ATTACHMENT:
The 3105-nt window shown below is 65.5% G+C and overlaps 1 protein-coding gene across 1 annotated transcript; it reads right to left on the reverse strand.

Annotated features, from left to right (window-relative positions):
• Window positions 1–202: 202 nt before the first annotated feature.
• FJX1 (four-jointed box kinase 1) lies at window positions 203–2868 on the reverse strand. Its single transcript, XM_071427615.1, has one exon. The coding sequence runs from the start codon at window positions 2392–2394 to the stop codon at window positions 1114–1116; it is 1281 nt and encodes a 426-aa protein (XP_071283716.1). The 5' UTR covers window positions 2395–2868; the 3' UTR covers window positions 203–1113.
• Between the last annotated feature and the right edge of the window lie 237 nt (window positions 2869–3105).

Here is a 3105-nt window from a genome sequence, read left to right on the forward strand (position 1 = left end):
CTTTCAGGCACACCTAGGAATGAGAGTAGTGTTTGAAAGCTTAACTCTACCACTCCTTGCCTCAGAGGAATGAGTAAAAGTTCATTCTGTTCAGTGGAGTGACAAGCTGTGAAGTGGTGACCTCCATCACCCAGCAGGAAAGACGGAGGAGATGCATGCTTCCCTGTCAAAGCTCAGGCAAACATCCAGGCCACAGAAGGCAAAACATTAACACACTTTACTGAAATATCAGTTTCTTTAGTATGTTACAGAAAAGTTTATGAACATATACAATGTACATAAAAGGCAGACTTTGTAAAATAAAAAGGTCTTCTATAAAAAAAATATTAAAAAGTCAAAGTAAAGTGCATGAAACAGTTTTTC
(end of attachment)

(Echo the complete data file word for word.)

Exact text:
The 3105-nt window shown below is 65.5% G+C and overlaps 1 protein-coding gene across 1 annotated transcript; it reads right to left on the reverse strand.

Annotated features, from left to right (window-relative positions):
• Window positions 1–202: 202 nt before the first annotated feature.
• FJX1 (four-jointed box kinase 1) lies at window positions 203–2868 on the reverse strand. Its single transcript, XM_071427615.1, has one exon. The coding sequence runs from the start codon at window positions 2392–2394 to the stop codon at window positions 1114–1116; it is 1281 nt and encodes a 426-aa protein (XP_071283716.1). The 5' UTR covers window positions 2395–2868; the 3' UTR covers window positions 203–1113.
• Between the last annotated feature and the right edge of the window lie 237 nt (window positions 2869–3105).

Here is a 3105-nt window from a genome sequence, read left to right on the forward strand (position 1 = left end):
CTTTCAGGCACACCTAGGAATGAGAGTAGTGTTTGAAAGCTTAACTCTACCACTCCTTGCCTCAGAGGAATGAGTAAAAGTTCATTCTGTTCAGTGGAGTGACAAGCTGTGAAGTGGTGACCTCCATCACCCAGCAGGAAAGACGGAGGAGATGCATGCTTCCCTGTCAAAGCTCAGGCAAACATCCAGGCCACAGAAGGCAAAACATTAACACACTTTACTGAAATATCAGTTTCTTTAGTATGTTACAGAAAAGTTTATGAACATATACAATGTACATAAAAGGCAGACTTTGTAAAATAAAAAGGTCTTCTATAAAAAAAATATTAAAAAGTCAAAGTAAAGTGCATGAAACAGTTTTTC